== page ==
Back in 2016, I wrote this post expecting I was going to have a daughter. Therefore, I started thinking about the various things I’d teach my daughter involving personal finance.
I was nervous about how to be a first-time dad, especially to a daughter. I had one friend in her early-30s perpetually go in and out of terrible relationships. The last thing I wanted was for my future daughter to go through 15 years of breakups.
Instead of having a daughter, we had a son in 2017. Therefore, my thoughts were shelved until the end of 2019, when our daughter finally arrived. Hooray!
Now that I am a father to a daughter, this post is even more important than ever. Perhaps you have a daughter as well.
I’d like to revisit this topic and offer additional points about what we should teach our daughters. But first, a story.
A Friend Looking For Love
My friend sent me a picture of her date’s car: a newish $80,000 Porsche 911 convertible. She says she doesn’t care about what kind of car a guy drives, yet she admitted she was all giddy when he picked her up in his new ride.
Being the jerk that I am, I asked her, “How are you going to make out with him since he still lives at home?!” For those who don’t know, there is no functional backseat in a Porsche 911 convertible.
My friend shot eye daggers my way and waved me off.
Her date really doesn’t still live at home with his mom at age 35. I was just poking at her. But he does rent a dinky one-bedroom apartment in the suburbs of San Francisco.
His house-to-car ratio for fiscal responsibility is totally out of whack, signifying to me he is a poor financial choice for a mate.
This interesting circumstance made me think about things I’d teach my future daughter so she doesn’t make too many dating and other life mistakes.
Now that it’s four years after I wrote this post, I have the ability of hindsight to tell you the relationship didn’t work out. My friend ended up marrying someone else, a homely guy with a good resume. But she admits there is no spark.
Meanwhile, the guy with the Porsche actually decided to move back in with his mom. He’s still single, but at least he has a nice car.
Things I’ll Teach My Daughter: Pay Attention To A Guy’s House Not His Car
I’m in father-to-a-daughter training mode because I know I’ll have a daughter if I ever have a kid. And you know me, I think long and hard about different scenarios way before they ever happen. Protecting my daughter from heartbreak is one of my main goals.
I want to help women around the world who are easily swayed by guys (or gals) with all show and no substance. A car is a perfect smokescreen. No matter how many times a woman says she doesn’t care about a nice car, she almost always does. Guys know this, so they take advantage.
I remember picking up a woman in my 2000 Land Rover Discovery II when he was still only five years old. Even though I bought him for only $8,000, a lot of people viewed Moose as a luxury vehicle costing close to $50,000.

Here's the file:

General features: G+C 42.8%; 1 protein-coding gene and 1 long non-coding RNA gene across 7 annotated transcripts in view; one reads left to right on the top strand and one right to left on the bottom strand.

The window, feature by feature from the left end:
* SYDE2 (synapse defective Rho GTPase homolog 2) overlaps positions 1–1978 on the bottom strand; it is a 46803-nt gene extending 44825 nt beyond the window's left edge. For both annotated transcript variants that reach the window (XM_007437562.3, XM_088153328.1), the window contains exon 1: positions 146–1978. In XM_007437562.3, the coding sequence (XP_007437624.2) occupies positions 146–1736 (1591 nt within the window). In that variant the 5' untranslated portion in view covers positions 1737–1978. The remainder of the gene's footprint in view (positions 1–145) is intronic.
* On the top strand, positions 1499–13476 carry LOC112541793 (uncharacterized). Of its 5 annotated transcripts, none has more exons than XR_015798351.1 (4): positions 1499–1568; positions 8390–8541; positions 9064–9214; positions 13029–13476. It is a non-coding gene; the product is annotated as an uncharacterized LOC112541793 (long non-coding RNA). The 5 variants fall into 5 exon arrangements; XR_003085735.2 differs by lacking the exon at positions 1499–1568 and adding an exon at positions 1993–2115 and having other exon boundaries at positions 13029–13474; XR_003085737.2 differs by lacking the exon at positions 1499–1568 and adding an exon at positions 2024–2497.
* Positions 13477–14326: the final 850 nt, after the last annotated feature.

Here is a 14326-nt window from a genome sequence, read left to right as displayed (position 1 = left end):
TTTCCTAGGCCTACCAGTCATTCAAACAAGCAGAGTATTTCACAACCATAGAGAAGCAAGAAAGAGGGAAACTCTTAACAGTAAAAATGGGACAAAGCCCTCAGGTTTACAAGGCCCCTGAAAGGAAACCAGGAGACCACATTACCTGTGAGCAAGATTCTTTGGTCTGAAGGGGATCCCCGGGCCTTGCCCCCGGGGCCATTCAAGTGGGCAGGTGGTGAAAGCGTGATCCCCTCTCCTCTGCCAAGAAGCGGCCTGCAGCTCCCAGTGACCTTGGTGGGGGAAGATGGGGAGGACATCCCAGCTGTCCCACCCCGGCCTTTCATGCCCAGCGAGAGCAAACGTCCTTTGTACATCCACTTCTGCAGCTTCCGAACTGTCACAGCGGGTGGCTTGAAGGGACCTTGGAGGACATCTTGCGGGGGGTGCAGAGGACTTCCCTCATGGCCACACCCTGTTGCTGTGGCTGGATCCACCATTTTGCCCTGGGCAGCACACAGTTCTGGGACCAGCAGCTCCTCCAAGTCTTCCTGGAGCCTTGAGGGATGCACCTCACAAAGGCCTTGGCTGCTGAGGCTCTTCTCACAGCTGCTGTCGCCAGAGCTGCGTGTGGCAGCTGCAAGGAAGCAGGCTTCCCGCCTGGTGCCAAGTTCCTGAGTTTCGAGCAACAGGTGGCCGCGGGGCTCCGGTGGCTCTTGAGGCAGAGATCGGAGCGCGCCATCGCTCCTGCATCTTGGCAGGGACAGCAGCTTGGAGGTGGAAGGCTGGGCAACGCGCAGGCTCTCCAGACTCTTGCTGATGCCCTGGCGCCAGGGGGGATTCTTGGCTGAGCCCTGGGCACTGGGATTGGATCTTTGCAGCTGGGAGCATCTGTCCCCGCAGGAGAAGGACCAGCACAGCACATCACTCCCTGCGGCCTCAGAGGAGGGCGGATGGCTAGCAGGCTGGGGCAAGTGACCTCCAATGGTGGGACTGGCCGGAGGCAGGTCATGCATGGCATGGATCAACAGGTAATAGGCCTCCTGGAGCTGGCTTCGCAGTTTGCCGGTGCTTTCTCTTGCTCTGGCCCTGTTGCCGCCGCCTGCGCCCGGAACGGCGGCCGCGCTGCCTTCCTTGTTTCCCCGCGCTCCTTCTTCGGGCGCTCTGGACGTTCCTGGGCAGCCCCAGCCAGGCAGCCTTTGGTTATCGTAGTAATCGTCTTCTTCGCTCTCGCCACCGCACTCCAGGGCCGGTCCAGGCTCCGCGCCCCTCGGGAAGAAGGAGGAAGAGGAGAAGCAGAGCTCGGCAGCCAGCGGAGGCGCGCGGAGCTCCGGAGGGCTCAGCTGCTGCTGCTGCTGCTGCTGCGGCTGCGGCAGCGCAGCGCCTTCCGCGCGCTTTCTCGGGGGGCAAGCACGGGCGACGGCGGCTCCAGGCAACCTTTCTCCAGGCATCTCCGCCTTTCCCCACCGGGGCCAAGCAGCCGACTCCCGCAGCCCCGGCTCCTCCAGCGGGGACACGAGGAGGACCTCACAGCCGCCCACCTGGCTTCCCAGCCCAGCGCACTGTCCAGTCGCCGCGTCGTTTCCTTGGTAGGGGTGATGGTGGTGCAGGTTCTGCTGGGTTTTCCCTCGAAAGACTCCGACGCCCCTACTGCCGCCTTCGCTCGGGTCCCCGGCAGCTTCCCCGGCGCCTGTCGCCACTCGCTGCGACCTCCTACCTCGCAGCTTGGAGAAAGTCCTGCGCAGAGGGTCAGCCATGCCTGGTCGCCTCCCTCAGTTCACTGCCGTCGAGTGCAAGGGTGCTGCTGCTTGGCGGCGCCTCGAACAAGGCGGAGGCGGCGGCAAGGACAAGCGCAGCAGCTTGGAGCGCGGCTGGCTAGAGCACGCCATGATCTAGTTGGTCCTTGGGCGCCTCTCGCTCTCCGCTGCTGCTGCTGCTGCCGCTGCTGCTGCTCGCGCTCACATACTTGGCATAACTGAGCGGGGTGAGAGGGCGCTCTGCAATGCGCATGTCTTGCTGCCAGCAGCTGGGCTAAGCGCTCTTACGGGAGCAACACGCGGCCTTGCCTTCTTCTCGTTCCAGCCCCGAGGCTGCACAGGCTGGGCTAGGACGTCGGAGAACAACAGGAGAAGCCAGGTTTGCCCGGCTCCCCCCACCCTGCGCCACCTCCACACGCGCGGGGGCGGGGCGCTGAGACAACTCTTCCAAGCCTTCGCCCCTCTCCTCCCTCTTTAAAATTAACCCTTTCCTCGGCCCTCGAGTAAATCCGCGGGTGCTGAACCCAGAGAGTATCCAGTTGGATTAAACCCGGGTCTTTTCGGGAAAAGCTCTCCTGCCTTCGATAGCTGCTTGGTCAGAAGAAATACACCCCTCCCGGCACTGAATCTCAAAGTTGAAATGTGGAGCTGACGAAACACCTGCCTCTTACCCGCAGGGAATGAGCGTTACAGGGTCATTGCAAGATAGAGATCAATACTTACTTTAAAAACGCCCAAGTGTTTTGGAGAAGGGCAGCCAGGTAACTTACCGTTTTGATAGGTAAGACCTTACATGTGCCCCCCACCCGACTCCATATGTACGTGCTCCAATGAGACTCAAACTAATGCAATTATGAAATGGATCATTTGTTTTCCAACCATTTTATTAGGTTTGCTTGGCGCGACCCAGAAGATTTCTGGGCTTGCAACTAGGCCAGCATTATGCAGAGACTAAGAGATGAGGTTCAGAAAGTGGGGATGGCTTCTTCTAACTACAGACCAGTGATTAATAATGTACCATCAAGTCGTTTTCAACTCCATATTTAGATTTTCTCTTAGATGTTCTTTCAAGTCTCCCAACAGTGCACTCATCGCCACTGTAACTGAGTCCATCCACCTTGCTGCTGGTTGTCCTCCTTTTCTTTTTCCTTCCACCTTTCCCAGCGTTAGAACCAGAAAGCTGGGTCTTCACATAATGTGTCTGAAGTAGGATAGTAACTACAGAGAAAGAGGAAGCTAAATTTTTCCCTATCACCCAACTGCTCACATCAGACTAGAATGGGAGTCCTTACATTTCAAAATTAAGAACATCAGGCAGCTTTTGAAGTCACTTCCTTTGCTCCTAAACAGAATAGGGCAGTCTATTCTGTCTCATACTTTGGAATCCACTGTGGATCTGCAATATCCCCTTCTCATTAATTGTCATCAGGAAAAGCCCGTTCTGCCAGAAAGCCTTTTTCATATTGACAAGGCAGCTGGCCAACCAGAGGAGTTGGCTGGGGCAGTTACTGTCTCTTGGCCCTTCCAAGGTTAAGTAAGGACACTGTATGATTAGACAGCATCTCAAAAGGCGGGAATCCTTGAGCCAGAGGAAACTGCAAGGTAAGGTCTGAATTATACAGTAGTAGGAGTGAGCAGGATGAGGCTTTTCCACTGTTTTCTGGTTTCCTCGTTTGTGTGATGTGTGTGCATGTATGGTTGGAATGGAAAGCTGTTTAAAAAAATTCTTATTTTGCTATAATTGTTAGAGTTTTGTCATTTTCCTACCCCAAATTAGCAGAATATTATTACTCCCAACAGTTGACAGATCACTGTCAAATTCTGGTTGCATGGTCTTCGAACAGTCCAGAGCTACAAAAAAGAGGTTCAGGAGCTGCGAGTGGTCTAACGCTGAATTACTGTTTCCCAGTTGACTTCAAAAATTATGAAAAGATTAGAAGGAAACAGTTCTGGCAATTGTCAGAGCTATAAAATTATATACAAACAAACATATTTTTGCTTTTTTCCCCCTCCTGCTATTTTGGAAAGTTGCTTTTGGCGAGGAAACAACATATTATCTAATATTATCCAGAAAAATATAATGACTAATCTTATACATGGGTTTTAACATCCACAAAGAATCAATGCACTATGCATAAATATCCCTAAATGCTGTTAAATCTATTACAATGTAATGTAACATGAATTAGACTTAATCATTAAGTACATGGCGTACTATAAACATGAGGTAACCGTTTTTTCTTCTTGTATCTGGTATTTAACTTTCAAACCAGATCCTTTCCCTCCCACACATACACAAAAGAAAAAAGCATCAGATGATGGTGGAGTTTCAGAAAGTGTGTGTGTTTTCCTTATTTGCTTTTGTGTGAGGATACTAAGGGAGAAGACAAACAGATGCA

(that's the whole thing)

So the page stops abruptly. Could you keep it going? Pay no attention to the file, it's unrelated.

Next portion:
After a couple glasses of wine, my date revealed to me that her neighbor friend texted her during our date saying, “How come guys in Land Rovers always gets the girl?” Apparently she was peeking out the window when I came to pick my friend up. Suffice it to say, I just landed on GO.
If you meet a guy with an expensive car who still lives at home or rents a modest place, warning lights should be flashing due to the incongruities. Start doing some research about his finances.
Questions To At Least Think About
* Did he pay cash for his car? Or is he leasing his vehicle? If he is leasing his vehicle, is he at least leasing it through a company he started?
* If he can afford a luxury automobile, why hasn’t he yet purchased his own home?
* What is his net worth composition? Does he own any assets that have the potential to appreciate?
* What is his debt load like?
* Does he have upside potential with his job?
* Does he have a trust fund or a generous Bank of Mom & Dad? If so, how does that affect the way he sees money.
* Does he read personal finance sites like Financial Samurai to help broaden his knowledge? Or is his favorite pass time playing video games?
* Has he come up with a retirement plan that makes sense? Or is he winging it?
Of course you can’t be so crude as to ask him all these questions directly. But over the course of many dates, you should be able to get a good sense of such things before being more serious. Life is much easier with a healthy financial partner.
Different Strokes For Different Folks
My friend was not pleased with my, “where are you going to make out comment,” so she defended her date by saying, “Different people have different values. He likes cars and he’s single, so why should he buy a place?“